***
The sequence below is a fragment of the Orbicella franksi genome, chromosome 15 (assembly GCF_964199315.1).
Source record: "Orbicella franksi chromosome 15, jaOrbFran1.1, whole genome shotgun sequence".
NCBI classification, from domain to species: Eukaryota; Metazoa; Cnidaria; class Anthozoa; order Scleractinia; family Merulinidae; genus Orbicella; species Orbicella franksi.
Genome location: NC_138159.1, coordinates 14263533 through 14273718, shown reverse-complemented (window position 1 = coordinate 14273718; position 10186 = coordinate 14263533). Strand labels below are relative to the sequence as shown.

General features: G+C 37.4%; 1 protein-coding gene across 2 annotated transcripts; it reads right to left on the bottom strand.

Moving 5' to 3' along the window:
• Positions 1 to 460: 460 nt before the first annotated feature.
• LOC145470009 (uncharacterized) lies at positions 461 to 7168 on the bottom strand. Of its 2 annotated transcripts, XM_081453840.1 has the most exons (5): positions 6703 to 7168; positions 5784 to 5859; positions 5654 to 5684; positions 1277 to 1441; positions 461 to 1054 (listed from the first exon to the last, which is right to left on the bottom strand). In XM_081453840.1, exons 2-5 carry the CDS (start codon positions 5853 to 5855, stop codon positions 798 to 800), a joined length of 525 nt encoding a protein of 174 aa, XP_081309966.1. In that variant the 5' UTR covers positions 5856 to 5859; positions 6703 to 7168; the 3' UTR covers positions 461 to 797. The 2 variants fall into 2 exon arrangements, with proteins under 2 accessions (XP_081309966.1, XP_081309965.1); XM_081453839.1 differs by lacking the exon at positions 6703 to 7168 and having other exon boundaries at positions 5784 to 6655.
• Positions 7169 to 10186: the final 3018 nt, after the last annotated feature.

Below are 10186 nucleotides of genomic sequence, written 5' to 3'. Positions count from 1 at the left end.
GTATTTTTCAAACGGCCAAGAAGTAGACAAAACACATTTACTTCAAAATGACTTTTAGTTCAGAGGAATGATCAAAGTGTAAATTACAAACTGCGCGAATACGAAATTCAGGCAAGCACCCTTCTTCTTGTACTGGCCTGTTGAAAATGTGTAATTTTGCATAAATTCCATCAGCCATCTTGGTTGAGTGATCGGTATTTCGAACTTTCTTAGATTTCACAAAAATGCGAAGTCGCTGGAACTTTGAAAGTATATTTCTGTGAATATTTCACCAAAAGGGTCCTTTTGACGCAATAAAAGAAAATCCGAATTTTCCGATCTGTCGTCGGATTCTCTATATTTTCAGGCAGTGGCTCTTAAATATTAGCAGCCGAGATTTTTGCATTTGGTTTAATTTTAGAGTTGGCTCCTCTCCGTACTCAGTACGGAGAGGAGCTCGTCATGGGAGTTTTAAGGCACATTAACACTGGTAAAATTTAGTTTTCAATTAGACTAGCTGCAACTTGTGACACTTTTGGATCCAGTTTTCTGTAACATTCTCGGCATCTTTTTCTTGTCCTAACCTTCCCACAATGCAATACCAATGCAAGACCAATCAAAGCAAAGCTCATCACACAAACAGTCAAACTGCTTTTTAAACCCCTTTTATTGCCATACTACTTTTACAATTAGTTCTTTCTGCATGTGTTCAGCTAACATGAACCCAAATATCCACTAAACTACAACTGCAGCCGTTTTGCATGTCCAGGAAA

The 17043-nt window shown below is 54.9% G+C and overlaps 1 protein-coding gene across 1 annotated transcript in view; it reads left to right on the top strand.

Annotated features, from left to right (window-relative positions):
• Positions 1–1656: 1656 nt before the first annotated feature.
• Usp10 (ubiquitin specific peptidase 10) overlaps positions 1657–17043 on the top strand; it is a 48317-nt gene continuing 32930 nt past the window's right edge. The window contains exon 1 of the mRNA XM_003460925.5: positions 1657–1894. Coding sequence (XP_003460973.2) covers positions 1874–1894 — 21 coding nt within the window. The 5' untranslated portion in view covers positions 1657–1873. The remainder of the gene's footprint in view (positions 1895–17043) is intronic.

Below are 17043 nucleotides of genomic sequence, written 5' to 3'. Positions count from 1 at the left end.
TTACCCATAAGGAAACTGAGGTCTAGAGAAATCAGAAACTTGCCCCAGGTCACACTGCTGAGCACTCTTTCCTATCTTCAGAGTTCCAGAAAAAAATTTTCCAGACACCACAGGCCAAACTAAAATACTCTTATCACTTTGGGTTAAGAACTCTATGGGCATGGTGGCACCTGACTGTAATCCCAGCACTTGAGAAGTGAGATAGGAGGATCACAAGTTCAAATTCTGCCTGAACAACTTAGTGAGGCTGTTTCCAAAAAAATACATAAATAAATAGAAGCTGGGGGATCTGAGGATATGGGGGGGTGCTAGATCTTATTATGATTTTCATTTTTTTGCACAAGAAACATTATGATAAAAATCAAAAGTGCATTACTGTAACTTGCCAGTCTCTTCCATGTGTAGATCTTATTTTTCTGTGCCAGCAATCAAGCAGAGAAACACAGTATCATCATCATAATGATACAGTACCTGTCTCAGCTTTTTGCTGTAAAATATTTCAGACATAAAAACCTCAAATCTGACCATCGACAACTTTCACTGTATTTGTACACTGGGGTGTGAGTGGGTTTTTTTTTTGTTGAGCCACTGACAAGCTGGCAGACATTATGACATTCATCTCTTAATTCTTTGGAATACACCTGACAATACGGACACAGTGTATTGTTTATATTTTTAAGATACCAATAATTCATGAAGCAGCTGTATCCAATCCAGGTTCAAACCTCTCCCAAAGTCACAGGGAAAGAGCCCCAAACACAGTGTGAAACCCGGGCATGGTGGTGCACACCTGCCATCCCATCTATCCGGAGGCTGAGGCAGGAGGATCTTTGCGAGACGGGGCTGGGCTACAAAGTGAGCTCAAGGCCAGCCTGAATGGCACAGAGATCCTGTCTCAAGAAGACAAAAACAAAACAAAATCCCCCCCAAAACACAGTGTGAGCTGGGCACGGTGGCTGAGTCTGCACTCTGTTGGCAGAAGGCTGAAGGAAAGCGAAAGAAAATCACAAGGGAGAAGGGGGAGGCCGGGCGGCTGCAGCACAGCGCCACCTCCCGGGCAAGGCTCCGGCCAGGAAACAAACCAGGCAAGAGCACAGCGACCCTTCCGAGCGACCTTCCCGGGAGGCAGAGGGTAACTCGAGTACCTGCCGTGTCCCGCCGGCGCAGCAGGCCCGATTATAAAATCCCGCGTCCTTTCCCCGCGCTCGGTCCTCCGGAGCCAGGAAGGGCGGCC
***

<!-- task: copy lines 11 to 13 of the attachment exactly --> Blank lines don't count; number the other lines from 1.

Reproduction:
GTATTTTTCAAACGGCCAAGAAGTAGACAAAACACATTTACTTCAAAATGACTTTTAGTTCAGAGGAATGATCAAAGTGTAAATTACAAACTGCGCGAATACGAAATTCAGGCAAGCACCCTTCTTCTTGTACTGGCCTGTTGAAAATGTGTAATTTTGCATAAATTCCATCAGCCATCTTGGTTGAGTGATCGGTATTTCGAACTTTCTTAGATTTCACAAAAATGCGAAGTCGCTGGAACTTTGAAAGTATATTTCTGTGAATATTTCACCAAAAGGGTCCTTTTGACGCAATAAAAGAAAATCCGAATTTTCCGATCTGTCGTCGGATTCTCTATATTTTCAGGCAGTGGCTCTTAAATATTAGCAGCCGAGATTTTTGCATTTGGTTTAATTTTAGAGTTGGCTCCTCTCCGTACTCAGTACGGAGAGGAGCTCGTCATGGGAGTTTTAAGGCACATTAACACTGGTAAAATTTAGTTTTCAATTAGACTAGCTGCAACTTGTGACACTTTTGGATCCAGTTTTCTGTAACATTCTCGGCATCTTTTTCTTGTCCTAACCTTCCCACAATGCAATACCAATGCAAGACCAATCAAAGCAAAGCTCATCACACAAACAGTCAAACTGCTTTTTAAACCCCTTTTATTGCCATACTACTTTTACAATTAGTTCTTTCTGCATGTGTTCAGCTAACATGAACCCAAATATCCACTAAACTACAACTGCAGCCGTTTTGCATGTCCAGGAAA

The 17043-nt window shown below is 54.9% G+C and overlaps 1 protein-coding gene across 1 annotated transcript in view; it reads left to right on the top strand.

Annotated features, from left to right (window-relative positions):